Tuesday 3 May 2016

The Hunger Games: Mockingjay - Part 2

After four years, four films, and nearly three billion dollars in box office sales, The Hunger Games – the clear victor in the young-adult movie franchise arena – has finally hung up its bow and arrow and emerged, blinking, into the world of home video. But how does The Hunger Games: Mockingjay - Part 2 stack up against the rest of the series, and is it really the big, satisfying send-off we expected?

Well… yes. Mostly.

The Hunger Games: Mockingjay - Part 2, out now on Blu-ray and DVD (and available in a boxset with the other three Hunger Gameses, if you need to catch up), picks up shortly after Part 1. After surviving two back-to-back Hunger Games, moving to District 13, and becoming the face of President Coin’s rebellion against the oppressive Capitol, reluctant heroine Katniss Everdeen (Jennifer Lawrence in a pound-shop Katniss Everdeen wig) is still recovering after being strangled by on-off love interest Peeta Mellark. Meanwhile, Peeta himself (Josh Hutcherson) is recovering from being “hijacked” by the Capitol – an extreme sort of brainwashing, involving the mind-altering venom of giant, mutant wasps.

As Coin (Julianne Moore, who does a great job of treading the line between likeable and offputtingly cold) and former head Gamemaker Plutarch Heavensbee (the late, great Philip Seymour Hoffman, appearing here in his last film) prepare to ramp up their assault on the Capitol and win over the hearts and minds of all Panem, President Snow (Donald Sutherland) is becoming increasingly desperate to hold onto power. The sprawling Capitol streets have been cleared and filled with pods – Gamemaker booby-traps, like the ones used in the Hunger Games arena – and it’s up to District 13’s rebels, followed closely by Katniss and her camera-toting, frontline PR team, to navigate to President Snow's mansion and bring an end to the brutal Hunger Games once and for all.

Admittedly, this might not be the all-out war the previous films were building towards (this is a film about Katniss, after all, and her status as the Mockingjay means she's protected from the worst of the violence), but there's still plenty of action here, including some of the most inventive, scariest, and best-realised Capitol death-traps we've seen so far.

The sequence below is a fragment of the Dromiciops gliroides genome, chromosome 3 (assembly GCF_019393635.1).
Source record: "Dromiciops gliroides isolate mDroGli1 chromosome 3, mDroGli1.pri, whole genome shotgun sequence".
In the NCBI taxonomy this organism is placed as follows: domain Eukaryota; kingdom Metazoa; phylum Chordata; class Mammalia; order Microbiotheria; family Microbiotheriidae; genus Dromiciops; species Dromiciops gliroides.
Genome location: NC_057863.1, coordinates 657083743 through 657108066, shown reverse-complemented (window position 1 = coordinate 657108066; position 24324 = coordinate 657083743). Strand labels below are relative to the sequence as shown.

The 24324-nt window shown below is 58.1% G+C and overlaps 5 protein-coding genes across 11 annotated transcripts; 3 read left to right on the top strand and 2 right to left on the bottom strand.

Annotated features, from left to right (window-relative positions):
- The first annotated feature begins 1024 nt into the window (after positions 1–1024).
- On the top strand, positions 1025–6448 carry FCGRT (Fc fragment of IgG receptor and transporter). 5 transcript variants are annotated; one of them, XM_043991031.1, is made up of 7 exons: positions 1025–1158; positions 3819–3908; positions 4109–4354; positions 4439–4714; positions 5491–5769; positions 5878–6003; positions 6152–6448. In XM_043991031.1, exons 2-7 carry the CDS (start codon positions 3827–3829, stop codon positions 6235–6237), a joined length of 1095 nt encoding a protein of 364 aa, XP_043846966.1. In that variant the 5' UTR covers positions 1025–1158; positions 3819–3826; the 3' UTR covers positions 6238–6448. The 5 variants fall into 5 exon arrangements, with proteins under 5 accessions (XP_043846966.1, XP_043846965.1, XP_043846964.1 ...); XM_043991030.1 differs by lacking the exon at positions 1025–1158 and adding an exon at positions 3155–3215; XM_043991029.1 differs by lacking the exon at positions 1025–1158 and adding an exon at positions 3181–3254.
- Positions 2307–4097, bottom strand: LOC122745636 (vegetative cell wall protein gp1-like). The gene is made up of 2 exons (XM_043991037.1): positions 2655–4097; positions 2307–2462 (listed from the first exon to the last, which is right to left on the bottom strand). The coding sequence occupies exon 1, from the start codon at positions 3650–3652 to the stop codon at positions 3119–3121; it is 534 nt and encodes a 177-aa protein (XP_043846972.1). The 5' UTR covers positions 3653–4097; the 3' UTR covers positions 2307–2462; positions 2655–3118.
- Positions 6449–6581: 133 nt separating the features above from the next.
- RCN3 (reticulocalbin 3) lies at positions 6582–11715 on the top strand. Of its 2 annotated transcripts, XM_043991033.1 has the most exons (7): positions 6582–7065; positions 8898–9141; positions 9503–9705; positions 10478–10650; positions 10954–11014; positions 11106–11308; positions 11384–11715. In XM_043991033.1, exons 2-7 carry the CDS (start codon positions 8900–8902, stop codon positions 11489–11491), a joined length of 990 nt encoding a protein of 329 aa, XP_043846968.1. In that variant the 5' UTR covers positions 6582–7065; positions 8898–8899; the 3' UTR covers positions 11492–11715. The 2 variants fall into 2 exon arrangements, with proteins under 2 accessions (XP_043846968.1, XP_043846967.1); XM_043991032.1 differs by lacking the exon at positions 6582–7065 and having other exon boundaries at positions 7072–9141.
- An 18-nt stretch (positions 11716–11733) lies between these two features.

After three films – two with director Francis Lawrence at the helm – the annual-Hunger-Games-sequel-producing machine is exactly as well-oiled as you’d expect. Mockingjay Part 2’s production values are through the roof: every moment feels like it’s been meticulously, almost scientifically, tweaked and polished to a Hollywood shine. But this industrial approach to filmmaking might also be the movie’s biggest downfall. The film does a great job telling its story, and its excellent cast manages to completely nail all the important, emotionally-charged moments, but there’s a little too much directionless wandering and awkward exposition in places and the cast looked a little demotivated as a result. It’s probably just a consequence of the producers’ unnecessary (and unpopular) decision to split the final, least-interesting book into two films, and it’s not enough to take the shine off everything Mockingjay Part 2 does well, but it was a shame to see the likes of Natalie Dormer, whom I loved as propaganda-producing Cressida in the last two films, looking like she was just going through the motions.

All in all, this is a solid and enjoyable, if not perfectly paced, film in its own right. But (and I've said this before) it's when The Hunger Games: Mockingjay - Part 2 takes its place alongside the other three films that it becomes something really special. It'd be easy to dismiss The Hunger Games, with its "young adult" source material and offputtingly restrictive age rating (12, if you're wondering), but it's honestly one of the most polished, moving, and thought-provoking film franchises around at the moment. If you haven't watched these films yet (or worse, you've mentally lumped them in with the likes of Twilight), I'd say you owe it to yourself to at least give them a try.

I'm giving this movie – and the franchise as a whole – a well-deserved 4/5.


Mike Lee

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